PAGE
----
Recently, I was standing on a street corner on one of the beaten avenues of Detroit. I was staring at a small building that was in the throes of being reclaimed by nature. The rusty steel sign frame still hung from the building, but any identifiers were long gone.
At first, I thought it may have been an old gas station or something akin to that. As I was trying to get a closer look, a gentleman pulled up to the corner in, what appeared to be, an early '90s pick-up truck:
"Are you buying that place from the bank?"
"No, I'm just trying to figure out what the place was," I said.
"It was a record store, back in the day. And they sold penny candy, too. We used to walk down here and buy our records."
"How long ago did it close?"
"Oh my, probably around '71 or '72."
Before pulling away, the man went silent and stared at the old building, like it was an old friend way down on his luck.
I then walked a bit around the corner and saw a boarded up, decaying building. On a crudely-written piece of wood above the door, was a sign that read "Candy Store." It was sad and sinister at the same time. My guess is that its roots lie in a time after the corner record/candy store had closed and the neighborhood had started to change.
It's easy to understand why the citizens of Detroit may feel offended by the large amount of attention that is paid to their abandoned factories, stores and homes. It must seem like there are people coming from all over the globe to trade on a city's agony. But, for those of us with a fixation on documenting mid-20th century America and the Rust Belt, in particular, Detroit has so many stories, as well as the relics to still visualize and connect them, that it's a tough town to stay away from. It sits like a decaying monument to America's manufacturing prosperity and all that came from it, such as culture, community and commerce.
Having worked with and played music most of my life, Detroit is forever sacred ground. Of course, Motown gets the brunt of the attention, as well as places like The Grande Ballroom, where the Stooges and the MC5 plied their trade, but there were many historically relevant, but now largely forgotten, music venues, such as the Campus Ballroom, Phelps Lounge and the Apex Bar. George Clinton worked Parliament out at the Campus Ballroom and at the Phelps Lounge, where, according to the fantastic Bettye LaVette, he transformed Parliament into Funkadelic. The late blues great, John Lee Hooker, got his start at the Apex in 1943 while living in Detroit and returned there often.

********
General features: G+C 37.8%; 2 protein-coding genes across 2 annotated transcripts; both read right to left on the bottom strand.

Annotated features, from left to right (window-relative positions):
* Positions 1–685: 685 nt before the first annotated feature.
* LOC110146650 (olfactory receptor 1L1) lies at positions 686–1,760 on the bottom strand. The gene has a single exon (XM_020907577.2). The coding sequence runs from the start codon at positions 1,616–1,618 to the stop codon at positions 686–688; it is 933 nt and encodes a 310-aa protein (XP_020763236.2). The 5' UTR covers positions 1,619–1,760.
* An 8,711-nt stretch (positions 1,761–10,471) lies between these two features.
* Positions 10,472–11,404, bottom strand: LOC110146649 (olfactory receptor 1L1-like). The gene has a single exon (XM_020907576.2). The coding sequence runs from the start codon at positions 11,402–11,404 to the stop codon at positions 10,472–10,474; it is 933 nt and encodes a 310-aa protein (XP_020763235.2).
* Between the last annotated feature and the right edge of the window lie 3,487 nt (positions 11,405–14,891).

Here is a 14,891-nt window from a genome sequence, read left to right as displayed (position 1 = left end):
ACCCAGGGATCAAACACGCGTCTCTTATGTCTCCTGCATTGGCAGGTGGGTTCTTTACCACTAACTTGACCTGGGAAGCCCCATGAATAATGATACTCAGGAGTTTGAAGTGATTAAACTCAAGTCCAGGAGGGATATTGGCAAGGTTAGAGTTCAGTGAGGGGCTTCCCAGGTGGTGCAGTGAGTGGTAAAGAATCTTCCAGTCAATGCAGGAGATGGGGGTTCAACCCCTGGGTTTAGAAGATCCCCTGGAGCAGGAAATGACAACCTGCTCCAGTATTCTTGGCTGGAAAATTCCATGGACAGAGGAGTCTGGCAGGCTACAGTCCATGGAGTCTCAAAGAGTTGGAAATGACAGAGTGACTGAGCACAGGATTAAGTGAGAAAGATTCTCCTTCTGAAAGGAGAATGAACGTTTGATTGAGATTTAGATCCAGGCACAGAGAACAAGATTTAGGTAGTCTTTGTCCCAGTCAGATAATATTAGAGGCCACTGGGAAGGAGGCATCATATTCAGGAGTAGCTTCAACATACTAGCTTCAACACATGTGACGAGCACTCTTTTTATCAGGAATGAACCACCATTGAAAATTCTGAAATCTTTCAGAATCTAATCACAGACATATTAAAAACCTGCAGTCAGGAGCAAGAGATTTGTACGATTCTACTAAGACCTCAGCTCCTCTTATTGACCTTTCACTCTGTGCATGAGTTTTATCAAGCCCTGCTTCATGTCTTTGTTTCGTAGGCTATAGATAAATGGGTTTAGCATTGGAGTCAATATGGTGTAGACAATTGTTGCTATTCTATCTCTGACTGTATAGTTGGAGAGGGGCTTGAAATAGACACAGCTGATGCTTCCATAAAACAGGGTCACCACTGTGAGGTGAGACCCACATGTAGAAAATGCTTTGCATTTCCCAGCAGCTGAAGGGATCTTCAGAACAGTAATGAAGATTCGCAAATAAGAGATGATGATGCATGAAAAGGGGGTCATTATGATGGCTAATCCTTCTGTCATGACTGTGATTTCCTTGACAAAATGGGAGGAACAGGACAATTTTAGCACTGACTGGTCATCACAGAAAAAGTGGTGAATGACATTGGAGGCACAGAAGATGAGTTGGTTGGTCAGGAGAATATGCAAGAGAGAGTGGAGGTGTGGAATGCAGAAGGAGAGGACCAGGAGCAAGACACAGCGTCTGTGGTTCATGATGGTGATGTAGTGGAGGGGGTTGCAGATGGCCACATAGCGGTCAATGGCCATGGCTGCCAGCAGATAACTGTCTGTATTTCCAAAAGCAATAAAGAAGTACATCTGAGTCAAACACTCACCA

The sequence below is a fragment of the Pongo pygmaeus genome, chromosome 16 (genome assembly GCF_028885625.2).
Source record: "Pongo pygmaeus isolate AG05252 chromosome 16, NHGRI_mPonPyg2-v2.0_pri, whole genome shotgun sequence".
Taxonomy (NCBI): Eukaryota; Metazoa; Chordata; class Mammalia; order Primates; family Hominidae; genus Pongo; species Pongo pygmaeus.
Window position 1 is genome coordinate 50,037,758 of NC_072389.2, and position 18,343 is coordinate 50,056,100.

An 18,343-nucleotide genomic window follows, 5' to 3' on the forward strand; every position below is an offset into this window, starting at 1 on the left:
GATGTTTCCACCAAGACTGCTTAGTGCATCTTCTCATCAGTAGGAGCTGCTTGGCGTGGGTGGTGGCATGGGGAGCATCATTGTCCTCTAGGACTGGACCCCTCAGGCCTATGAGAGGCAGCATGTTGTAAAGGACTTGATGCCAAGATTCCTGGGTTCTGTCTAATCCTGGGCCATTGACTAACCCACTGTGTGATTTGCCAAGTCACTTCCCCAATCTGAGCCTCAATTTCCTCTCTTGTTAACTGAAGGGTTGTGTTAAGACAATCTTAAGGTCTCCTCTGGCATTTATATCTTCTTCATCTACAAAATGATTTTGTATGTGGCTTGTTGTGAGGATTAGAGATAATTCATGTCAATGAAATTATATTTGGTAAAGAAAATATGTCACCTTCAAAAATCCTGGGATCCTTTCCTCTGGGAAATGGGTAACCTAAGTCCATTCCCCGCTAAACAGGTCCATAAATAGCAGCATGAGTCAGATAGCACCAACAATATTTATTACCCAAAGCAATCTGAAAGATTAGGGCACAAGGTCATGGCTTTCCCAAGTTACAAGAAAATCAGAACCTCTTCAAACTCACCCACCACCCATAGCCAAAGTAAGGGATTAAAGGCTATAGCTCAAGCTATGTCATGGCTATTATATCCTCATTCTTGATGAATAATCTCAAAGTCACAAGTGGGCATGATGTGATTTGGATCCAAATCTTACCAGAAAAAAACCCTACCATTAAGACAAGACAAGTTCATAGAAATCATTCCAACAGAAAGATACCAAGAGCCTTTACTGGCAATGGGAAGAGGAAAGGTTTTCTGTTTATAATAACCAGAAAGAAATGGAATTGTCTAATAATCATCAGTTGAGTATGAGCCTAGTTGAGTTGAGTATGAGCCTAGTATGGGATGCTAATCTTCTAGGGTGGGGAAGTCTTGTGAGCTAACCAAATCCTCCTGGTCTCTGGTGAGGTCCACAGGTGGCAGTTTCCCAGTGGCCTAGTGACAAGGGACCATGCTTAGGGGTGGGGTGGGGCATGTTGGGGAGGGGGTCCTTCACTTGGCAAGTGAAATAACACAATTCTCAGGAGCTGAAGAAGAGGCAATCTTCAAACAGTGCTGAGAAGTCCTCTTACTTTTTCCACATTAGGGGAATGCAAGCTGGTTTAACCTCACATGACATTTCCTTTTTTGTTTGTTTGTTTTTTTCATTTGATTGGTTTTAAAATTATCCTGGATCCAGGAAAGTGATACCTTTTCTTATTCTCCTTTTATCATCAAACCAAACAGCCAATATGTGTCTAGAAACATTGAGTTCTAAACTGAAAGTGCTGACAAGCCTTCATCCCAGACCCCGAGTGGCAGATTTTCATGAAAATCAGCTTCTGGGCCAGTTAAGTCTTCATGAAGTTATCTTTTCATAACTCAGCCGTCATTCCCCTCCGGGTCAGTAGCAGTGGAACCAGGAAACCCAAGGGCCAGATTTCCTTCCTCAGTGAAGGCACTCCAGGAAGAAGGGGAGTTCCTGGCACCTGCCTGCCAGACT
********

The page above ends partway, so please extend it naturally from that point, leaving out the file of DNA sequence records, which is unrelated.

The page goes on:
The Phelps Lounge was an R&B mainstay regularly hosting up and coming greats like Wilson Pickett, Bettye LaVette (who lived around the corner), the Ruffin Brothers, who later continued there with the Temptations, James Brown and the Ike & Tina Turner Review. The last date on the books of the Phelps Lounge was apparently an appearance by B.B. King in 1981.
The Apex Lounge is actually still open, though they no longer host live music. The Campus Ballroom has been shuttered since the '70s and sits rotting on Fenkell Street. The Phelps Lounge has been closed and falling apart for many years. The front door has been broken into and the remains of its slick bar and booths are in tatters. Over the years, the inside of this landmark has been repeatedly scavenged for sheet metal and anything else that could possibly be turned into a few pennies.
Driving through the now dilapidated neighborhoods that contain these once vital places, I found myself thinking about the man in the pick-up truck and his long-entrenched memories of buying records and candy at the previously mentioned site. I wondered how many people were still left in these neighborhoods that spent their nights at the Phelps Lounge or the Apex, falling in love, falling out of love or falling in love with someone else, making out, fighting, drinking and scoring... Or maybe just grinding the night away to the Wicked Pickett and the Crawling King Snake.
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